IT training let us c (5th ed ) kanetkar 2004 11 30 1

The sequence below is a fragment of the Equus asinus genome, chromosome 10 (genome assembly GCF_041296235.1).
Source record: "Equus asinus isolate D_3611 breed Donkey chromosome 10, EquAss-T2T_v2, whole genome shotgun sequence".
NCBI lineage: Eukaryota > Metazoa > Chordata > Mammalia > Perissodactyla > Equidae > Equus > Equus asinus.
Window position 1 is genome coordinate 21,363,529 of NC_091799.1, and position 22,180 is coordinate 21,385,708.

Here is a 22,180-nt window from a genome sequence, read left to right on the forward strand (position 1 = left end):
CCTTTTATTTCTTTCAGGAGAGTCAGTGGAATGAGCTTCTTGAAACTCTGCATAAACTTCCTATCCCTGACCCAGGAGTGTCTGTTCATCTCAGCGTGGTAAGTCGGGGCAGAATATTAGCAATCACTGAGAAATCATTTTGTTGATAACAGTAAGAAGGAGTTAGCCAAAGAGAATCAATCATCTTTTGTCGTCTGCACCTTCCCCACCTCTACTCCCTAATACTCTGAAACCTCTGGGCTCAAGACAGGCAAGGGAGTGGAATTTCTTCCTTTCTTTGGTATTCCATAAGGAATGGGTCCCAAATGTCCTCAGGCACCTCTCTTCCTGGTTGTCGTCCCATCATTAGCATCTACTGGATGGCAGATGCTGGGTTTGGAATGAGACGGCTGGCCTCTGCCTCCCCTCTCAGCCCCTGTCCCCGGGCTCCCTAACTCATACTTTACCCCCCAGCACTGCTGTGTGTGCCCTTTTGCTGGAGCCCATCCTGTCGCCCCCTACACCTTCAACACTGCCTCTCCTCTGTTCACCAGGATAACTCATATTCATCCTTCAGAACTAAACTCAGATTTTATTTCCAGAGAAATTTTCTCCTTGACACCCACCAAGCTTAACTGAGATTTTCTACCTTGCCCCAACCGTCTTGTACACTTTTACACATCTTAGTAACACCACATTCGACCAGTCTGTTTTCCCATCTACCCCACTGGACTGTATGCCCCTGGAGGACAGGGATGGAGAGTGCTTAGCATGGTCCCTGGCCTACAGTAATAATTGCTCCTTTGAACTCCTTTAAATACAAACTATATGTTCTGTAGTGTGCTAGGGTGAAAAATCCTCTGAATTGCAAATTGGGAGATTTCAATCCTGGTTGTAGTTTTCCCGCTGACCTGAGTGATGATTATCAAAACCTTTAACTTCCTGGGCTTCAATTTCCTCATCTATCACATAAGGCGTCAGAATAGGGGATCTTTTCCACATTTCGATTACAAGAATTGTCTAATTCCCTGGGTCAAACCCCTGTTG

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Let Us C Fifth Edition Yashavant P Kanetkar Dedicated to baba Who couldn’t be here to see this day About the Author Destiny drew Yashavant Kanetkar towards computers when the IT industry was just making a beginning in India Having completed his education from VJTI Mumbai and IIT Kanpur in Mechanical Engineering he started his training company in Nagpur Yashavant has a passion for writing and is an author of several books in C, C++, VC++, C#, NET, DirectX and COM programming He is a much sought after speaker on various technology subjects and is a regular columnist for Express Computers and Developer 2.0 His current affiliations include being a Director of KICIT, a training company and DCube Software Technologies, a software development company In recognition to his contribution Microsoft awarded him the prestigious “Best NET Technical Contributor” award recently He can be reached at kanetkar@kicit.com Acknowledgments It has been a journey of almost a decade from the stage the book idea of “Let Us C” was conceived up to the release of this Fifth Edition During this journey I have met so many students, developers, professors, publishers and authors who expressed their opinions about Let Us C They have been the main motivators in my effort to continuously improve this book In particular I am indebted to Manish Jain who had a faith in this book idea, believed in my writing ability, whispered the words of encouragement and made helpful suggestions from time to time The five editions of this book saw several changes and facelifts During this course people like Ajay Joshi, Amol Tambat, Ajay Daga, Nandita Shastri, Mrunal Khandekar and Rahul Bedge helped in writing programs, spotting bugs, drawing figures and preparing index I trust that with their collective acumen all the programs would run correctly in all situations Anup Das, my colleague has a lot of influence on this Fifth Edition He helped my clarify my thoughts and pointing me in the direction of Windows and Linux He sincerely wanted this edition to offer “C, in today’s perspective” I am hopeful that his dream has been realized I thank Seema, my wife, for her friendship and for her contributions in everything that I in IT in ways more than she could ever guess Though she is a Gynecologist by profession she has the uncanny ability to come up with suggestions that make me feel “Oh, why didn’t it occur to me” And finally my heartfelt gratitude to the countless students who made me look into every nook and cranny of C I would forever remain indebted to them v Preface to the Fifth Edition It is mid 2004 World has left behind the DOTCOM bust, 9/11 tragedy, the economic downturn, etc and moved on Countless Indians have relentlessly worked for close to two decades to successfully establish “India” as a software brand At times I take secret pleasure in seeing that a book that I have been part of, has contributed in its own little way in shaping so many budding careers that have made the “India” brand acceptable Computing and the way people use C for doing it keeps changing as years go by So overwhelming has been the response to all the previous editions of “Let Us C” that I have now decided that each year I would come up with a new edition of it so that I can keep the readers abreast with the way C is being used at that point in time There are two phases in every C programmer’s life In the first phase he is a learner trying to understand the language elements and their nuances At this stage he wants a simple learning environment that helps him to master the language In my opinion, even today there isn’t any learning environment that can beat Turbo C/C++ for simplicity Hence the first fifteen chapters are written keeping this environment in mind, though a majority of these programs in these chapters would work with any C compiler Armed with the knowledge of language elements the C programmer enters the second phase Here he wishes to use all that he has learnt to create programs that match the ability of programs that he see in today’s world I am pointing towards programs in Windows and Linux world Chapters 16 to 21 are devoted to this I would like to your attention the fact that if you want to program Windows or Linux you need to have a very good grasp over the programming model used by each of these OS Windows messaging architecture and Linux signaling mechanism are the cases in point Once you understand these thoroughly rest is just a vi matter of time Chapters 16 to 21 have been written with this motive In Linux programming the basic hurdle is in choosing the Linux distribution, compiler, editor, shell, libraries, etc To get a headstart you can follow the choices that I found most reasonable and simple They have been mentioned in Chapter 20 and Appendix H Once you are comfortable you can explore other choices In fourth edition of Let Us C there were chapters on ‘Disk Basics’, ‘VDU Basics’, ‘Graphics’, ‘Mouse Programming’, ‘C and Assembly’ Though I used to like these chapters a lot I had to take a decision to drop them since most of them were DOS-centric and would not be so useful in modern-day programming Modern counterparts of all of these have been covered in Chapters 16 to 21 However, if you still need the chapters from previous edition they are available at www.kicit.com/books/letusc/fourthedition Also, all the programs present in the book are available in source code form at www.kicit.com/books/letusc/sourcecode You are free to download them, improve them, change them, whatever with them If you wish to get solutions for the Exercises in the book they are available in another book titled ‘Let Us C Solutions’ ‘Let Us C’ is as much your book as it is mine So if you feel that I could have done certain job better than what I have, or you have any suggestions about what you would like to see in the next edition, please drop a line to letuscsuggestions@kicit.com All the best and happy programming! vii Contents Getting Started What is C Getting Started with C The C Character Set Constants, Variables and Keywords Types of C Constants Rules for Constructing Integer Constants Rules for Constructing Real Constants Rules for Constructing Character Constants Types of C Variables Rules for Constructing Variable Names C Keywords The First C Program Compilation and Execution Receiving Input C Instructions Type Declaration Instruction Arithmetic Instruction Integer and Float Conversions Type Conversion in Assignments Hierarchy of Operations Associativity of Operators Control Instructions in C Summary Exercise 10 11 11 12 13 19 21 23 24 25 29 29 31 34 37 37 38 The Decision Control Structure 49 Decisions! Decisions! The if Statement The Real Thing Multiple Statements within if The if-else Statement 50 51 55 56 58 viii Nested if-elses Forms of if Use of Logical Operators The else if Clause The ! Operator Hierarchy of Operators Revisited A Word of Caution The Conditional Operators Summary Exercise The Loop Control Structure Loops The while Loop Tips and Traps More Operators The for Loop Nesting of Loops Multiple Initialisations in the for Loop The Odd Loop The break Statement The continue Statement The do-while Loop Summary Exercise The Case Control Structure Decisions Using switch The Tips and Traps switch Versus if-else Ladder The goto Keyword Summary Exercise ix 61 62 64 66 72 73 73 76 77 78 97 98 99 101 105 107 114 115 116 118 120 121 124 124 135 136 140 144 145 148 149 Functions & Pointers 157 What is a Function Why Use Functions Passing Values between Functions Scope Rule of Functions Calling Convention One Dicey Issue Advanced Features of Functions Function Declaration and Prototypes Call by Value and Call by Reference An Introduction to Pointers Pointer Notation Back to Function Calls Conclusions Recursion Recursion and Stack Adding Functions to the Library Summary Exercise Data Types Revisited 158 165 166 171 172 173 174 175 178 178 179 186 189 189 194 197 201 201 213 Integers, long and short Integers, signed and unsigned Chars, signed and unsigned Floats and Doubles A Few More Issues… Storage Classes in C Automatic Storage Class Register Storage Class Static Storage Class External Storage Class Which to Use When Summary Exercise x 214 216 217 219 221 223 224 226 227 230 233 234 235 724 Let Us C F Helper.h File 725 726 Let Us C LRESULT CALLBACK WndProc ( HWND, UINT, WPARAM, LPARAM ) ; HINSTANCE hInst ; // current instance /* FUNCTION: InitInstance ( HANDLE, int PURPOSE: Saves instance handle and creates main window COMMENTS: In this function, we save the instance handle in a global variable and create and display the main program window */ BOOL InitInstance ( HINSTANCE hInstance, int nCmdShow, char* pTitle ) { char classname[ ] = "MyWindowClass" ; HWND hWnd ; WNDCLASSEX wcex ; wcex.cbSize = sizeof ( WNDCLASSEX ) ; wcex.style = CS_HREDRAW | CS_VREDRAW ; wcex.lpfnWndProc = ( WNDPROC ) WndProc ; wcex.cbClsExtra =0; wcex.cbWndExtra =0; wcex.hInstance = hInstance ; wcex.hIcon = NULL ; wcex.hCursor = LoadCursor ( NULL, IDC_ARROW ) ; wcex.hbrBackground = ( HBRUSH )( COLOR_WINDOW + ) ; wcex.lpszMenuName = NULL ; wcex.lpszClassName = classname ; wcex.hIconSm = NULL ; if ( !RegisterClassEx ( &wcex ) ) return FALSE ; hInst = hInstance ; // Store instance handle in our global variable hWnd = CreateWindow ( classname, pTitle, WS_OVERLAPPEDWINDOW, CW_USEDEFAULT, 0, CW_USEDEFAULT, 0, NULL, NULL, hInstance, NULL ) ; if ( !hWnd ) Appendix F: Helper.h return FALSE ; ShowWindow ( hWnd, nCmdShow ) ; UpdateWindow ( hWnd ) ; return TRUE ; } 727 728 Let Us C G Boot Parameters 729 730 Let Us C T he disk drives in DOS and Windows are organized as zerobased drives That is, drive A is drive number 0, drive B is drive number 1, drive C is drive number 2, etc The hard disk drive can be further partitioned into logical partitions Each drive consists of four logical parts—Boot Sector, File Allocation Table (FAT), Directory and Data space When a file/directory is created on the disk, instead of allocating a sector for it, a group of sectors is allocated This group of sectors is often known as a cluster How many sectors together form one cluster depends upon the capacity of the disk As the capacity goes on increasing, so also does the maximum cluster number Accordingly, we have 12-bit, 16-bit or 32-bit FAT In a 12-bit FAT each entry is of 12 bits Since each entry in FAT represents a cluster number, the maximum cluster number possible in a 12-bit FAT is 212 (4096) Similarly, in case of a 16-bit FAT the maximum cluster number is 216 (65536) Also, for a 32-bit FAT the maximum cluster number is 228 (268435456 Only 28 of the 32 bits are used in this FAT) All FAT systems are not supported by all versions of DOS and Windows For example, the 32-bit FAT system is supported only in Win 95 OSR2 version or later There are differences in the organization of contents of Boot Sector, FAT and Directory in FAT12/FAT16 system on one hand and FAT32 on the other In Chapter 19 Figure 19.6 we saw the breakup of the contents of the boot sector of a 12-bit FAT Given below are the contents of a boot sector of 16-bit FAT and a 32-bit FAT 731 Appendix G: Boot Parameters Description Length Typical Values Jump instruction EB3C90 OEM name MSWIN4.1 Bytes per sector 512 Sectors per cluster 64 Reserved sectors Number of FAT copies Max Root directory entries 512 Total sectors Media descriptor F8 Sectors per FAT 256 Sectors per track 63 No of sides 255 Hidden sectors 63 Huge sectors 4192902 BIOS drive number 128 Reserved sectors 1 Boot signature 41 Volume ID 4084677574 Volume label 11 ICIT File system type FAT16 Figure G.1 Let us now take a look at the 32-bit FAT system’s boot sector contents These are shown in Figure G.2 732 Let Us C Description Length Typical Values Jump instruction EB5890 OEM name MSWIN4.1 Bytes per sector 512 Sectors per cluster Reserved sectors 51 Number of FAT copies Root directory entries Total sectors Media descriptor F8 Sectors per FAT Sectors per track 63 No of sides 255 Hidden sectors 63 High word of hidden sectors 63 Huge sectors 4192902 High word of huge sectors 4192902 Sectors per FAT 4095 High word of sectors per FAT 4095 Drive description flag File system version Root directory starting cluster 2 High word of root directory starting cluster 2 File system information sector Back up boot sector Reserved continued… 733 Appendix G: Boot Parameters …continued BIOS drive number 128 Reserved Boot signature 41 Volume ID 649825316 Volume label 11 ICIT File system type FAT32 Figure G.2 There are significant changes in the contents of the boo t sector of a 32-bit FAT system The entries ‘Number of hidden sectors’ and ‘Huge sectors’ have now been made 4-byte entries The first two bytes contain the low word of the value, whereas, the next two bytes contain the high word value The number of sectors per FAT in a 32-bit file system is likely to exceed what can be accommodated in two bytes Hence the entry ‘Sectors per FAT’ for a disk with a 32-bit file system would typically have a value The value of ‘Sectors per FAT’ is now stored as a 4-byte entity, with the similar arrangement of low word and high word as discussed earlier The boot sector of a 32-bit FAT system also has new entries like ‘Drive description flag’, ‘File system version’ ‘Starting cluster number of the root directory’, ‘Sector number of the file system information sector’, and the sector number of the ‘Backup boot sector’ The ‘Drive description flag’ is a two-byte entity Bit of this flag indicates whether or not the information written to the active FAT will be written to all copies of the FAT The low four bits of this entry contains the 0-based FAT number of the active FAT These bits are meaningful only if bit is set 734 Let Us C In the entry ‘File system version number’ the high byte contains the major version number, whereas, the low byte contains the minor version number The entry ‘File system information sector’ contains a value indicating the sector number where the file system information is present This file system information consists of the fields shown in Figure G.3 Description Length File system signature Total number of free clusters Sector number of the next free cluster Reserved Figure G.3 The entry ‘File information sector’ contains a value OFFFFh if there is no such sector The entry ‘Backup boot sector’ contains a value 0FFFFh is there is no backup boot sector Otherwise this value is any non-zero value less than the reserved sector count H Linux Installation 735 736 Let Us C T his appendix gives the steps that are to be carried out for installing Red Hat Linux 9.0 In addition I have also indicated a few commands that are necessary to compile and execute the programs given in Chapters 20 and 21 Follow the steps mentioned below to carry out the installation (a) (b) (c) (d) (e) (f) (g) (h) (i) (j) (k) (l) (m) (n) (o) (p) (q) (r) Configure the system to boot from CDROM drive Insert the first CD in the drive and boot the system from it Hit ‘Enter’ key when the ‘boot’ prompt appears Select the ‘Skip’ option in the "CD Found" dialog box Click on the ‘Next’ button in the ‘Welcome’ screen Click on the ‘Next’ button in the ‘Language selection’ screen Click on the ‘Next’ button in the ‘Keyboard’ screen Click on the ‘Next’ button in the ‘Mouse Configuration’ screen Select the ‘Custom’ option in the ‘Installation Type’ screen and then click on the ‘Next’ button Click on the ‘Next’ button in the ‘Disk Partitioning Setup’ screen Select the ‘Keep all partitions and use existing free space’ option in the ‘Automatic Partitioning’ screen and then click on the ‘Next’ button Ignore any warnings generated by clicking on the ‘OK’ button Click on the ‘Next’ button in the ‘Boot loader configuration’ screen Click on the ‘Next’ button in the ‘Network configuration’ screen Click on the ‘Next’ button in the ‘Firewall configuration’ screen Click on the ‘Next’ button in the ‘additional language support’ screen Select a suitable option in the ‘Time zone offset’ screen and click on the ‘Next’ button Type a password for the root account in the ‘Set root password’ screen and then click on the ‘Next’ button Click on the ‘Next’ button in the ‘Authentication configuration’ screen Appendix H: Linux Installation 737 (s) In the ‘Package group selection’ screen make sure that you select the following options—X window system, K desktop environment, Development tools, GNOME software development and then click on the ‘Next’ button (t) Select ‘No’ option in the ‘Boot diskette creation’ screen (u) Click on the ‘Next’ button in the ‘Graphical Interface (x) configuration’ screen (v) Click on the ‘Next’ button in the ‘Monitor configuration’ screen (w) In the ‘Customize graphical configuration’ screen select the ‘Graphical’ option and then click on ‘Next’ button (x) Once the system restarts configure the system to boot from Hard Disk Using Red Hat Linux For logging into the system enter the username and password and select the session as KDE (K Desktop Environment) Once you have logged in, to start typing the program use the following menu options: KMenu | Run Command A dialog would now pop up In this dialog in the command edit box type KWrite and then click on the Ok button Now you can type the program and save it To compile the program you need to go the command prompt This can be done using the following menu option KMenu | System Tools | Terminal Once at the command prompt you can use the gcc compiler to compile and execute your programs You can launch another instance of the command prompt by repeating the step mentioned above 738 Let Us C ... 99 10 1 10 5 10 7 11 4 11 5 11 6 11 8 12 0 12 1 12 4 12 4 13 5 13 6 14 0 14 4 14 5 14 8 14 9 Functions & Pointers 15 7 What is a Function Why Use Functions Passing Values between Functions Scope Rule of Functions... Function Calls Conclusions Recursion Recursion and Stack Adding Functions to the Library Summary Exercise Data Types Revisited 15 8 16 5 16 6 17 1 17 2 17 3 17 4 17 5 17 8 17 8 17 9 18 6 18 9 18 9 19 4 19 7 2 01. .. Hierarchy of Operations Associativity of Operators Control Instructions in C Summary Exercise 10 11 11 12 13 19 21 23 24 25 29 29 31 34 37 37 38 The Decision Control Structure 49 Decisions! Decisions!